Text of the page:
Family Time in Southern Virginia

We left D.C. with a quick stop at Georgetown bagels (just realizing after writing all these posts how many bagels we’ve eaten on the road, yikes). I was really excited and nostalgic for the tollbooths where you have to throw change in. I think Virginia was the only place we saw these.

::this little guy joined for the ride down to VA, I thought it was good luck::
::this little guy joined for the ride down to VA, I thought it was good luck::

We stayed with my aunt Susan and Darrell, who live in South Boston, VA and were very generous hosts. I loved the chocolates she left out on the bed! Our first night in town a whole bunch of my extended family came over to Susan and Darrell’s for dinner and a lot of catching up (including four of my five uncles on my mom’s side). This was so fun – I was even telling Susan the next day how my cheeks hurt from smiling so much. Darrell showed us his kids’ impressive website that covers their hunting and noodling adventures. I had never heard of noodling before – it’s where you stick your arms into these deep mud holes in the river to catch catfish. Sounds scary as you could accidentally find a snapper turtle in there, not to mention the “flathead rash” one gets from the catfish themselves. They had some impressive catches – catfish, turkey, deer, you name it. Most of the men in the family are big into hunting, and we heard some great stories about their adventures hunting.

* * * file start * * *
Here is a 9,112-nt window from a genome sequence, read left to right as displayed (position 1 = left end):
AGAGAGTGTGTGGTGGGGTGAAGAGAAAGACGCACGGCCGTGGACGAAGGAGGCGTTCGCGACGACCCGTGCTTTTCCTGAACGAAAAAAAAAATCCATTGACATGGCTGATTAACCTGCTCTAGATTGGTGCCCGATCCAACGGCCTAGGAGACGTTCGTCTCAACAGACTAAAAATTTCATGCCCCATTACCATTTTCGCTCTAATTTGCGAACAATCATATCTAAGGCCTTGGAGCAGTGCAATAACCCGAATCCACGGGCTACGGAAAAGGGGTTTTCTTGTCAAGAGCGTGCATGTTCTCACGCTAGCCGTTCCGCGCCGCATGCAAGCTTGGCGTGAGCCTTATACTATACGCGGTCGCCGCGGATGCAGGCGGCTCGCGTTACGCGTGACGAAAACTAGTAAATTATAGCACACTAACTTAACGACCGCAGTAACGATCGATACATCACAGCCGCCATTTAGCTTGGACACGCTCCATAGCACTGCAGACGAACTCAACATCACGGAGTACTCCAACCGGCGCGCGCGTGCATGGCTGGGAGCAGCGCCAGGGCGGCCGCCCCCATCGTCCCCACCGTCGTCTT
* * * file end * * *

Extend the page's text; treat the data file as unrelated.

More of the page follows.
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We ate some great Southern home cooking – including chili beans with venison, biscuits, cornbread and ham my aunt Susan made, jalapeño poppers Darrell made, fried chicken and livers my uncle Billy (aka Billy Crocker) made. Hot dog, I love biscuits (note also the very Southern use of “hot dog” as an exclamatory phrase). Lynn told me how grandma made biscuits with clobber, which is pure milk fat. I guess that’s the secret.

It was so interesting getting everyone’s perspective on who in my family I looked most like. Normally people say I look more like my dad and my brother looks more like my mom, but everyone down there said the opposite. I was also told I have the “Scheier nose.” I’m hoping this is a compliment… ?

There was a distinct difference in dialect as my family all have the Southern drawl. A few phrases we noticed used differently: they say “fix” rather than “cook,” “reckon” (which reminds me of Australia), and they opt for “right” in lieu of “very” (as in, “he did a right good job fixing that chicken). Wendy even made fun of Alan’s accent, for the way he said “June.” This is not to say Alan was not accepted with open arms, everybody loved him. In fact, my cousin Will was so excited he told my uncles, “I think we could turn Alan into a redneck in a week!”

My uncle John shared a story about going up into a tree as a kid to retrieve a dog or cat that was stuck up there, and he credits my mom for saving his life when she broke his fall. This is one of many stories about family injuries I heard.

Susan and Darrell’s place sits on a big piece of land, and just across the street is the land where my mom and her siblings grew up. Some of my uncles have been working on building new structures over there. Sometime during dinner a handful of the boys snuck off and called Susan to tell her to bring everyone outside. From the porch we got to watch a fireworks show they put on from the property across the street. It was quite the welcome!